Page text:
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Qatar - A Class of its Own

October 16, 2017


Qatar Airways has hit the sweet spot with its new Qsuite business class. FlightCom was at London Heathrow to sample what African travellers can expect.




Earlier this year, Qatar Airways launched its new business class seat, Qsuite, which features the industry’s first-ever double bed available in business class. In September, the airline gave international journalists a feel of the airline’s new business class product at London Heathrow Airport by offering a tour of the Heathrow premium Qatar Airways lounge, the full Qsuite product and a three course meal on board the static Boeing 777-300ER. The Heathrow-Doha route is the first to offer the new Qsuite product on the daily Boeing 777 and Airbus A350 service.

Premium cabins with most reputable airlines combine features that make the travel experience more personal – but with Qsuite, the privacy panels stow away, allowing passengers in adjoining seats to create their own room. Adjustable panels and movable TV monitors on the centre four seats allow colleagues, friends or families travelling together to transform their space into a private suite, allowing them to work, dine and socialise together. Qatar has dubbed this ‘The Quadruple’, or simply ‘The Quad’.

The design is impressive. It’s fresh from the factory, with the Qatar burgundy colour scheme. The look is sophisticated. You get the impression that you are in a denser ANA or Emirates 777–300ER first class cabin. With each suite’s walls being fairly tall and the presence of overhead luggage bins, there is a sense that the cabin is a little cramped, but that is negligible in the grand scheme of things, and probably because your comparison is now first class.

The quad design is remarkable, and both Rockwell Collins and Qatar Airways are being congratulated industry-wide for this innovation in premium seating. They claim the aesthetic balances chic, technological and classical. The dark grey seating moquette matches some of the side panelling, while coordinating with other greys, tans, and signature Qatar burgundy.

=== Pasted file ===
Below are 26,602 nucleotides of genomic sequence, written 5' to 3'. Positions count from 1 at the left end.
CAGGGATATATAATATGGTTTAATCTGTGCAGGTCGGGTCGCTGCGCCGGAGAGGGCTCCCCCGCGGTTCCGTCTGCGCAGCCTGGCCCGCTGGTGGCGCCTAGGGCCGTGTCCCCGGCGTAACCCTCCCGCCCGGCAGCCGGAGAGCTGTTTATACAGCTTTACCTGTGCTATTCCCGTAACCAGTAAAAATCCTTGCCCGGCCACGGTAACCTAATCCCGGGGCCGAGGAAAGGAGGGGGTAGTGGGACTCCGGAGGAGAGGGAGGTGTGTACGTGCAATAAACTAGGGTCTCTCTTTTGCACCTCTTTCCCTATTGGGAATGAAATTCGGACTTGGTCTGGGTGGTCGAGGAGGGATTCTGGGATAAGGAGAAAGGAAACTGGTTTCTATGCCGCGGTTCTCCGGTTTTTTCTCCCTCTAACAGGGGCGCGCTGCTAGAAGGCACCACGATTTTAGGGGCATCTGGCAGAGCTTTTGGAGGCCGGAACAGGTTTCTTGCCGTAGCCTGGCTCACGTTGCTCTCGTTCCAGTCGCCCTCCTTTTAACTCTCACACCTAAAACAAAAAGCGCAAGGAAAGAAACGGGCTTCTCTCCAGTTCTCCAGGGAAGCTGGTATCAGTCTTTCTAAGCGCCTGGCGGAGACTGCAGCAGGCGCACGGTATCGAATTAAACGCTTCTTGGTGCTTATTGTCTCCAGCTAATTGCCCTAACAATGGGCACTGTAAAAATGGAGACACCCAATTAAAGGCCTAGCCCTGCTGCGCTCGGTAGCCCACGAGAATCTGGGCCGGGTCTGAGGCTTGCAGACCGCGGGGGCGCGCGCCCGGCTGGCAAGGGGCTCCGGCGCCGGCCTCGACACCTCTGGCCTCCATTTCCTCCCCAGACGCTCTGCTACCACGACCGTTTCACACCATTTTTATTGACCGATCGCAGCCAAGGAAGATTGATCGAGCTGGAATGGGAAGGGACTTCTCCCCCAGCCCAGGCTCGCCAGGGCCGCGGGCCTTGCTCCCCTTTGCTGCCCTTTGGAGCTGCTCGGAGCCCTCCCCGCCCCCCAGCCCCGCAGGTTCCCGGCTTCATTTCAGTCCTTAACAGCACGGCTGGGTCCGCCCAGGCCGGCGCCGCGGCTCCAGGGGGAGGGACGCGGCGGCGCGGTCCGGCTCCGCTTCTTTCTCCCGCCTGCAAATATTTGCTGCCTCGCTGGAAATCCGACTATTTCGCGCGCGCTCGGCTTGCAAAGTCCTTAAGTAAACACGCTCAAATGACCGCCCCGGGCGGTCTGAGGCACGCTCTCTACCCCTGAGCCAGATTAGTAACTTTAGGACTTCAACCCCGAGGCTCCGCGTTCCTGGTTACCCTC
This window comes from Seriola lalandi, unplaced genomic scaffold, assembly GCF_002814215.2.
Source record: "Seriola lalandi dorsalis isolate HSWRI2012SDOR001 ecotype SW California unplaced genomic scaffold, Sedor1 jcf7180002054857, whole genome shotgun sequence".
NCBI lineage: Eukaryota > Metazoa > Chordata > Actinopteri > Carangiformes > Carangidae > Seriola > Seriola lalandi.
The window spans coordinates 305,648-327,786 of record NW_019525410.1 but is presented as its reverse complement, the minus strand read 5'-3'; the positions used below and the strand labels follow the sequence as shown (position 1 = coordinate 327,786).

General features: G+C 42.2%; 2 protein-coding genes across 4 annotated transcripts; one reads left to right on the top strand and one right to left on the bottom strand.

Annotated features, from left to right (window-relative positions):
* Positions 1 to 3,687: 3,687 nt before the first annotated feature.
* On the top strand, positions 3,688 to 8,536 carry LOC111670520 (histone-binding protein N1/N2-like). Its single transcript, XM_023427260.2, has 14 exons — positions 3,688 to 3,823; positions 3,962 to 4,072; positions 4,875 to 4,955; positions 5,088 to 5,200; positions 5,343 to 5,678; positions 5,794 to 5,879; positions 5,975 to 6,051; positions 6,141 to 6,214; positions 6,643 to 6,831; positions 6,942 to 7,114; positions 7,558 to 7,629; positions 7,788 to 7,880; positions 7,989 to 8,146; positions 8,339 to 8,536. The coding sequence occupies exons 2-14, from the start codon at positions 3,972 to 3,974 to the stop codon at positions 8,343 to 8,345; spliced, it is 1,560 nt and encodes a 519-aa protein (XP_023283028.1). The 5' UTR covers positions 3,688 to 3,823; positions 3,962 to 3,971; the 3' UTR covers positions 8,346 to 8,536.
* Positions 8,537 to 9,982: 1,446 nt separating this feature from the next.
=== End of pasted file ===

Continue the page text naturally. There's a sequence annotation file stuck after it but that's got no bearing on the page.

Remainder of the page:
The overall sturdiness of the construction, too, is impressive. The doors close with a satisfying yet simple slide. The table is sturdy, supported on the side away from its unfolding mechanism by an unobtrusive and thus elegant perch.

The business class cabin is divided into two sections. There are a total of 42 business class seats on the 777 – 24 in the forward cabin and 18 in the smaller rear cabin.

Each seat offers plenty of storage, both hidden and table areas for laptops and other gadgets. The seats are well supplied with a variety of ports and power, including HDMI, USB and even a contactless payment pad. Thanks to an increased seat pitch compared to the usual forward and rear racing configurations, each seat enjoys a small side storage unit which allows for personal belongings and the ability to stretch out when the seat is positioned as a flat bed.

There are complex rules as to how the different kinds of seats can be booked, but it boils down to the number of passengers on your reservation. A passenger travelling solo can only choose the single (window) seats. When the Quadruple seats are broken down (i.e. a couple books half of it),  it opens to single travellers as well. And if you are a party of at least three, you can book the Quadruple.

With the mood lighting, it felt like walking into a trendy hotel, rather than an aircraft, although the walls to the suites do make navigating the aisle slightly more tricky than usual.

This is the most ambitious business class seat on the market – a private suite with closing doors for every passenger. One potential problem with ‘herringbone’ business class layouts, as used by Virgin Atlantic, Cathay Pacific and Qatar Airways on the current 787 and A380 fleet, is that they are suited to individuals rather than a couple or a family. The middle pair of seats face away from each other, which is not ideal for a couple, and there is only a single seat on each side by the window.

For families it is even trickier, because herringbone seats, by virtue of favouring privacy, don’t lend themselves to keeping an eye on travelling children.